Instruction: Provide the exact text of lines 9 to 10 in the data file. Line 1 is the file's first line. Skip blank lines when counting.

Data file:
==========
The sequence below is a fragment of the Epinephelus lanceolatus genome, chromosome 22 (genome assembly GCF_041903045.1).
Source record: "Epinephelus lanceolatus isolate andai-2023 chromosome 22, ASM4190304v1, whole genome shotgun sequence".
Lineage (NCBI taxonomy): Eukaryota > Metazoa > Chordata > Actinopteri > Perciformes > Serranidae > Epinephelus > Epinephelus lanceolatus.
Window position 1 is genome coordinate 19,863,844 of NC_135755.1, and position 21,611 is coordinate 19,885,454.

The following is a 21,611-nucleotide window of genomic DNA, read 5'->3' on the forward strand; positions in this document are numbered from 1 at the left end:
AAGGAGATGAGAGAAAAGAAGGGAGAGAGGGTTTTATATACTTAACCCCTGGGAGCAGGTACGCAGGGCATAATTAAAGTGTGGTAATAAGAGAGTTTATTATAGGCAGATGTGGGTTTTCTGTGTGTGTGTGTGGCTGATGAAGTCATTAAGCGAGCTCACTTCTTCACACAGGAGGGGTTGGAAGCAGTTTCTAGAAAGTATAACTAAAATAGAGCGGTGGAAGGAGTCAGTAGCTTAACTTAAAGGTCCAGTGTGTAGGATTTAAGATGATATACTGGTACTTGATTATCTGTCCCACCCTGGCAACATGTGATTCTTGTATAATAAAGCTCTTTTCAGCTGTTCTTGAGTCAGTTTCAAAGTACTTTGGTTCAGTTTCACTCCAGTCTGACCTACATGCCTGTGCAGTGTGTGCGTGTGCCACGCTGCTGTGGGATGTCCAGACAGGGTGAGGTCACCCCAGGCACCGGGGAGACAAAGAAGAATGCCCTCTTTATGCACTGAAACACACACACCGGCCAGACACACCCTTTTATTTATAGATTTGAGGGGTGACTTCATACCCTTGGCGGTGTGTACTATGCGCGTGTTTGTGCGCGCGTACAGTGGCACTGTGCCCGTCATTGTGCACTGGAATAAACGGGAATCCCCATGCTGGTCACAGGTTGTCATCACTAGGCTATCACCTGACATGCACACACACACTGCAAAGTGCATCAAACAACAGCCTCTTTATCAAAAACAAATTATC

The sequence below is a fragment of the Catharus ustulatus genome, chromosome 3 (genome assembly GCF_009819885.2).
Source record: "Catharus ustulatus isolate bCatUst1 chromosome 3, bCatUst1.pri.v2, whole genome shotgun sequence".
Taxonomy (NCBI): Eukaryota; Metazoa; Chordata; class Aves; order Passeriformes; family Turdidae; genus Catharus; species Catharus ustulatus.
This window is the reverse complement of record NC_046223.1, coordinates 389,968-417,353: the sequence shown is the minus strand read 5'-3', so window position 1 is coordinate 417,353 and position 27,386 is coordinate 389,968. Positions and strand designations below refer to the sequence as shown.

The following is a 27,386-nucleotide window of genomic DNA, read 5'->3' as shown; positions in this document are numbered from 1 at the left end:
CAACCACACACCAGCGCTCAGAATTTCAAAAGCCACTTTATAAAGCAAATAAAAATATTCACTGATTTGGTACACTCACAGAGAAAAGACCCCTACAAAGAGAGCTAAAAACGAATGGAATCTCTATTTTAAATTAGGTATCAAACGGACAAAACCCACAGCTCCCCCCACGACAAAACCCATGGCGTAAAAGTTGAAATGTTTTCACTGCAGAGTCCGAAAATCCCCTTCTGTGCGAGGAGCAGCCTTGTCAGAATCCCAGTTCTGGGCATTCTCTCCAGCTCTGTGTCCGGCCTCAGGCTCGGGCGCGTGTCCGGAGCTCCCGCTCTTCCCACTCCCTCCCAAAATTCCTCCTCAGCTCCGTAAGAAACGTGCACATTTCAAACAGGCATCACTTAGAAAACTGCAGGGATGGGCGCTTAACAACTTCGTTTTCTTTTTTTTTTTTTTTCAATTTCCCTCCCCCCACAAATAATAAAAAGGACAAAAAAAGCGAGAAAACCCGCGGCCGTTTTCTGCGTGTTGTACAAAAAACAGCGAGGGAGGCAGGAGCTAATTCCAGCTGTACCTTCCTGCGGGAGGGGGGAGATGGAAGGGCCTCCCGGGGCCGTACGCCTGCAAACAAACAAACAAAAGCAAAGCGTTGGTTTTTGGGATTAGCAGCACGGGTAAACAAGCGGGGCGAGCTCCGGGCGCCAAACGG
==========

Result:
Taxonomy (NCBI): Eukaryota; Metazoa; Chordata; class Aves; order Passeriformes; family Turdidae; genus Catharus; species Catharus ustulatus.
This window is the reverse complement of record NC_046223.1, coordinates 389,968-417,353: the sequence shown is the minus strand read 5'-3', so window position 1 is coordinate 417,353 and position 27,386 is coordinate 389,968. Positions and strand designations below refer to the sequence as shown.